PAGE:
Well. I had no idea preaching the Ten Commandments would be so controversial. Those of you who subscribe to the Pilgrimage Daily Devotions will know that nearly all this week’s writers struggle in some way with the 10 best-known rules in the Bible.
One person said that Jesus’ commandment to “Love God with all your heart, soul, mind, and strength and your neighbour as yourself,” was commandment enough for her. Another person is still struggling to figure out what she believes, but is pretty sure her God is more loving than the one who gave the 10 Commandments. Someone else was dismayed at what she found to be an unforgiving God in the commandment she addressed. Another person wondered if it was actually lying to tell your teenage daughter that she looks good when she really doesn’t but that you’ve already chosen your battle for this week and you just don’t want to “go there,” if you know what I mean.
Some of our devotion writers were leery of asking their real questions of the Ten Commandments. One person even told us not to post her devotion if we found it too negative.
The truth is that all these reflections come from a long tradition of thoughtful biblical scholarship. From the time Scripture was written—including the Ten Commandments– scholars have been wrestling with it, questioning it, and trying to figure out exactly what the writers meant.
Biblical scholars like…George Carlin. Through some masterful scholarly work, Mr. Carlin was able to reduce the Ten Commandments to Two. I wish I could take you through that exceptional bit of scholarship. Unfortunately, his argument is a little too, um, technical to share in a sermon.
Then there’s the interpretation of that great Jewish scholar, Mel Brooks. (Show video….History of the World, Part 1…you can find it on YouTube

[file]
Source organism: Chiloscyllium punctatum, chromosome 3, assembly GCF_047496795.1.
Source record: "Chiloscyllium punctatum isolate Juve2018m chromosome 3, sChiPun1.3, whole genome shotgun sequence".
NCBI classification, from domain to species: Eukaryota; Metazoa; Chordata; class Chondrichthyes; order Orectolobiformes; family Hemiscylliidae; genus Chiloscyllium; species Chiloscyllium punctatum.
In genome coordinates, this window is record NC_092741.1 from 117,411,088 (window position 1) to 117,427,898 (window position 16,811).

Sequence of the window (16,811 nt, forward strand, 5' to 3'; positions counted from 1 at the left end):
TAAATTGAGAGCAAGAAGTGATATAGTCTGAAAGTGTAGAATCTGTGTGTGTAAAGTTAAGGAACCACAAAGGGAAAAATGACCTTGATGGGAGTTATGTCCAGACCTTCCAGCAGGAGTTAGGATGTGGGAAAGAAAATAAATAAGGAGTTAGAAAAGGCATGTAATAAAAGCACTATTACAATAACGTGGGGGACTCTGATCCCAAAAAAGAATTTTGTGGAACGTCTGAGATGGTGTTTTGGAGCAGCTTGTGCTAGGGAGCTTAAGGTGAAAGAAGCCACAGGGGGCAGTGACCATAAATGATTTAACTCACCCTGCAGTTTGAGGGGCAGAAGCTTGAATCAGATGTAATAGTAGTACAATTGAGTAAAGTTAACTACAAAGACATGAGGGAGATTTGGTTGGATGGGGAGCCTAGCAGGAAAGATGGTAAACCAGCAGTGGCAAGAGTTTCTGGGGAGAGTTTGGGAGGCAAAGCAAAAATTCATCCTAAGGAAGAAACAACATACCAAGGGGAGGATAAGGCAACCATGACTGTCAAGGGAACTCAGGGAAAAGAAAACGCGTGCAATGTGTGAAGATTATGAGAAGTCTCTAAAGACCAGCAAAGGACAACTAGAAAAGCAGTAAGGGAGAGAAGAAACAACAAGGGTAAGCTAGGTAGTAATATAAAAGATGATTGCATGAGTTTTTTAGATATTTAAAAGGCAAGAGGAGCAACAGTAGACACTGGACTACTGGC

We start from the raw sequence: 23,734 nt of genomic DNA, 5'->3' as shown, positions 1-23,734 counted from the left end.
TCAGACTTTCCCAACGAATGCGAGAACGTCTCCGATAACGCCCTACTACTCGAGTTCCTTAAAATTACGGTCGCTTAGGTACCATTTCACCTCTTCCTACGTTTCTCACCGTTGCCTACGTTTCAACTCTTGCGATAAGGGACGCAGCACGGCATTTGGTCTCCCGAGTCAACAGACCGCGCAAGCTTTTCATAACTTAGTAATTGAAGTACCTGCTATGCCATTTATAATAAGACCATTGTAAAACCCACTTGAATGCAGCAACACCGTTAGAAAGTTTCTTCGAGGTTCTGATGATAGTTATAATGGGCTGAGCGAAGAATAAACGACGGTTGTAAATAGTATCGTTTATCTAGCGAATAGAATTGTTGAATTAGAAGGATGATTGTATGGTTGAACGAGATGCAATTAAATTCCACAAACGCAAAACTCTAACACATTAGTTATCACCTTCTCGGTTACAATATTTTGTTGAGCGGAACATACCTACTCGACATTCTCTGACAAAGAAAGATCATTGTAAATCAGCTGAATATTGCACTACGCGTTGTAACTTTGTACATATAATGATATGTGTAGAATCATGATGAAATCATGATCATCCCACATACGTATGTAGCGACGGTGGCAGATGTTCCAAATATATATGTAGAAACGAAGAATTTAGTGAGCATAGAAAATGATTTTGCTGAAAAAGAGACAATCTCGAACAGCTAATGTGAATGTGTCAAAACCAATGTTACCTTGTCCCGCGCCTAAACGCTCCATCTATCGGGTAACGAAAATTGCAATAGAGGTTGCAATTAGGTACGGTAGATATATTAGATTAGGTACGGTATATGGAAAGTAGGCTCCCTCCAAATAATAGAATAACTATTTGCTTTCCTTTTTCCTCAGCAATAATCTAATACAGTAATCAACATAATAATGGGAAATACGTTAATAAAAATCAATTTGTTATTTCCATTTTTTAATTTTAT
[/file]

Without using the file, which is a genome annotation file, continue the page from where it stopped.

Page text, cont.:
God Texts the Ten Commandments, by Jamie Quatero
Those interpretations are just for fun. Here’s a real updated version of the Ten Commandments. (Flash slides of the Ten Texted Commandments.)
God Texts the Ten Commandments, by Jamie Quatero
1. no1 b4me srsly
2. dnt wrshp pix/idols
- no omg’s
- no wrk on w/end (sat 4now; sun l8r)
- pos ok –urm&d r cool
- dnt kill ppl
- :-X only w/ m8
- dnt steal
- dnt lie re: bf
- dnt ogleurbf’s m8 or ox or dnkey. Myob.
M, pls rite on tabs & giv 2ppl
It’s easy to poke fun at The Ten Commandments…but at the end of the day, what are we to do with them? Those of us who try to be faithful, who try to read the Bible critically and take it seriously, those of us who are certain that the Ten Commandments don’t belong in the foyers of government buildings….What are we to do with them? Do we read them simply as ancient history? Or might they yet inform 21st c faith?
After reading this week’s devotions, I decided that, if I was going to get out of this sermon alive, I was going to need to spend some quality time with the Ten Commandments. So, in the interest of self-preservation, I read through them. Several times. A funny thing happened. The more I read, the more I was drawn to the fourth commandment, the one about remembering the Sabbath and keeping it holy. Now, it could be that my own rapidly approaching week of Sabbath (it begins at 12:30 today) is what caused me to linger on the fourth Commandment…but the more time I spend with these commandments, the more convinced I become that Sabbath is the fulcrum on which all of the commandments balance.